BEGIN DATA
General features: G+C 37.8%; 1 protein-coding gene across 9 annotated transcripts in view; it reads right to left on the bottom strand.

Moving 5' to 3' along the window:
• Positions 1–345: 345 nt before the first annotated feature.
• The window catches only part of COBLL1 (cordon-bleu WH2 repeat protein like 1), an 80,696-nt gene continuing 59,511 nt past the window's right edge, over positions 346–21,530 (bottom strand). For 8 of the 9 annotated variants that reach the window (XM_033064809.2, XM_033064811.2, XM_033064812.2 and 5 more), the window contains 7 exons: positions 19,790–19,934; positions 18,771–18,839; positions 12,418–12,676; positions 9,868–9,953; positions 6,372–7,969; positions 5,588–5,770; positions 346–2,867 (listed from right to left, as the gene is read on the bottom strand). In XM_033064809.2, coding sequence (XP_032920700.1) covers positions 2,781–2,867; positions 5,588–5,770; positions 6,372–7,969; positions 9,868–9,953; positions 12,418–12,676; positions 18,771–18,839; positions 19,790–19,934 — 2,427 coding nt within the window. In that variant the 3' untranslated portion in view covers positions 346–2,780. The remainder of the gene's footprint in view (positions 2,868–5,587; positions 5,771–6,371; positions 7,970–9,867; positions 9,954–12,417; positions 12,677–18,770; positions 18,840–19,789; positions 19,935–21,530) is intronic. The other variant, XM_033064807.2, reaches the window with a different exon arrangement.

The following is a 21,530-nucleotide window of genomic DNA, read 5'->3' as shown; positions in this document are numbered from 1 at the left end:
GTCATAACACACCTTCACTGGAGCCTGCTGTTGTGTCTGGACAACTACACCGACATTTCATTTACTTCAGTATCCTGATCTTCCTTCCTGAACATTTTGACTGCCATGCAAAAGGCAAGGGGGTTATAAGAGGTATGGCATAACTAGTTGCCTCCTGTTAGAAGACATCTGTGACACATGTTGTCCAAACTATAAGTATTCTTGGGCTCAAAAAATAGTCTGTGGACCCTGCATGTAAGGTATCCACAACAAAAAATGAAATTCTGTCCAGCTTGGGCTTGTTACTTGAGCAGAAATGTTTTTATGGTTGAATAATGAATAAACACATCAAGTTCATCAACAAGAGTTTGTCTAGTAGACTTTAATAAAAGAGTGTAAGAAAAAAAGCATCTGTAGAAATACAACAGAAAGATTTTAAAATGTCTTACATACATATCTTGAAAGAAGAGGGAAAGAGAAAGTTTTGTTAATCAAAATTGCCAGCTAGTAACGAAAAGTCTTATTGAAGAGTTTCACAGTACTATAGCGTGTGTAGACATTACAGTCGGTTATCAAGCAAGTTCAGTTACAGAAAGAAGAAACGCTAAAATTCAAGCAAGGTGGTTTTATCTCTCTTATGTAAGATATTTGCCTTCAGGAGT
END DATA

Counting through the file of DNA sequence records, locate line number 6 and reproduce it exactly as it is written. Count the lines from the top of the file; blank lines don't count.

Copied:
GTCATAACACACCTTCACTGGAGCCTGCTGTTGTGTCTGGACAACTACACCGACATTTCATTTACTTCAGTATCCTGATCTTCCTTCCTGAACATTTTGACTGCCATGCAAAAGGCAAGGGGGTTATAAGAGGTATGGCATAACTAGTTGCCTCCTGTTAGAAGACATCTGTGACACATGTTGTCCAAACTATAAGTATTCTTGGGCTCAAAAAATAGTCTGTGGACCCTGCATGTAAGGTATCCACAACAAAAAATGAAATTCTGTCCAGCTTGGGCTTGTTACTTGAGCAGAAATGTTTTTATGGTTGAATAATGAATAAACACATCAAGTTCATCAACAAGAGTTTGTCTAGTAGACTTTAATAAAAGAGTGTAAGAAAAAAAGCATCTGTAGAAATACAACAGAAAGATTTTAAAATGTCTTACATACATATCTTGAAAGAAGAGGGAAAGAGAAAGTTTTGTTAATCAAAATTGCCAGCTAGTAACGAAAAGTCTTATTGAAGAGTTTCACAGTACTATAGCGTGTGTAGACATTACAGTCGGTTATCAAGCAAGTTCAGTTACAGAAAGAAGAAACGCTAAAATTCAAGCAAGGTGGTTTTATCTCTCTTATGTAAGATATTTGCCTTCAGGAGT